To date, scientists have explored less than 10% of the ocean and have knowledge of over 230,000 species. With 700 million years of evolution under their belts, jellyfish have had quite a while to evolve and perfect the craft of survival. Jellyfish are the oldest multicellular organism to still exist today but understanding their evolution is difficult as jellyfish don’t have any hard parts or bones to make fossils. However, what we do know is that jellyfish were the first fish to begin to swim against the ocean’s current.
As a naturally-occuring model of underwater movement, jellyfish movement is studied in the aim to improve the movement of underwater vehicles. With one of the most economical methods of underwater propulsion, jellyfish have shown researchers that flexibility is a key ingredient in efficient underwater movement. Different jellyfish move in different ways, the two main being jet propulsion and ciliary propulsion. Jet propulsion consists of a thrust in the opposite direction of movement - jellyfish relax their bell-shaped bodies and then contract to expel water creating a thrust that propels them froward. Similarly, ciliary propulsion (used by comb jellyfish) is the continuous beating of cilia that propels the jellyfish forward. These forms of propulsions cause a field of high pressure behind the jellyfish.
Later, scientists such as John Dabiri, found out jellyfish also have a field of low pressure before them which aids in their thrust. So jellyfish suck themselves forward? Yes, jellyfish move via dual propulsion, they actually create a suction vortex that aids in the jet/ciliary propulsion.
Jellyfish’s ability to use move through the ocean efficiently (10 to 100 times more than other animals) is of great interest to mechanical engineers as they can use jellyfish as inspiration for independent mechanisms that be utilised in isolated settings with little manipulation i.e. marine robots or pumps in the human body. Marine robots inspired by jellyfish could be used in the ocean to monitor ocean quality (such as temperature, pH and other metrics).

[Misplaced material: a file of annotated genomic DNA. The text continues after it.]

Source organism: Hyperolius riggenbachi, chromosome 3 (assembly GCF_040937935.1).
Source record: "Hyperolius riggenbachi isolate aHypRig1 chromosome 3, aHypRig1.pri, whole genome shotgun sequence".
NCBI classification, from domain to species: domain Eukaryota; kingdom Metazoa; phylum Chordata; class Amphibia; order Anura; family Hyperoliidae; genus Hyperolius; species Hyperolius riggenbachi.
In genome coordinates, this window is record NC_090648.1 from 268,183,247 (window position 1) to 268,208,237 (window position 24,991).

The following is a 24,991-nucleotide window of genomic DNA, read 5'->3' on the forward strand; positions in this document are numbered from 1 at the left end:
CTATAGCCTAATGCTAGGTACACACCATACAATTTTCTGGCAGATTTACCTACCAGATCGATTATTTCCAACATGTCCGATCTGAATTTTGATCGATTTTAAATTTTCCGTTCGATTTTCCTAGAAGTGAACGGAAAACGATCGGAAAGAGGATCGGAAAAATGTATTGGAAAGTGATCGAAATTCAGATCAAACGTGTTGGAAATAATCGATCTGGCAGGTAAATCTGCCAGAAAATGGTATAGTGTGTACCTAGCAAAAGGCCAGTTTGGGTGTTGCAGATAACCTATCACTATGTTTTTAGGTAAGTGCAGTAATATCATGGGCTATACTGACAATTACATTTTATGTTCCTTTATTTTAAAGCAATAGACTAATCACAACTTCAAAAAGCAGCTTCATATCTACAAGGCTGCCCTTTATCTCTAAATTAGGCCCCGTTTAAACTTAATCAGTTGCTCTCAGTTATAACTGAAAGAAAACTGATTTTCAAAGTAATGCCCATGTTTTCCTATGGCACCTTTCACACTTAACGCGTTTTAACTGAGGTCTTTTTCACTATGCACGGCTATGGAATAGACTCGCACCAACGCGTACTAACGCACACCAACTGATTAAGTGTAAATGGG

The reach of jellyfish admiration has not been limited to the sea, but in fact has influenced the design of flight vehicles. Biomimetic engineering has found that that jellyfish propulsion is very beneficial to airborne machines. The Applied Math Lab at New York University implored the mechanisms of the jellyfish when they created a drone that can hover with no need for extra sails or tails. The machine is a small and light machine measuring approximately 10cm in length and weighing no more than a few grams.
With all new inventions in science, thought needs to be given to the implication of the research. Inventors of the flying machine advocate its usefulness in surveillance (as it can be controlled remotely for long periods of time) and in air and traffic monitoring. As the mechanical flexibility is improved, such machines are thought to be able to manoeuver into small spaces, further advancing their potential.
It seems that jellyfish, in spite of their bad reputation, are really clever animals, and can be considered animals of the past, present and future. Jellyfish are making the best of every bad situation, guaranteeing their survival for many more centuries. It is no wonder that jellyfish are the bioinspiration for energy-efficient mechanics.
More on jellyfish:
Bio-inspired underwater propulsors by Tyler Van Buren, Daniel Floryan and Alexander Smits
Stable hovering of a jellyfish-like flying machine (paper) by Leif Ristroph and Stephen Childress
Jellyfish have superpowers… (article) by The Conversation
The JellyBiologists (blog)
By Tomi Akingbade, Founder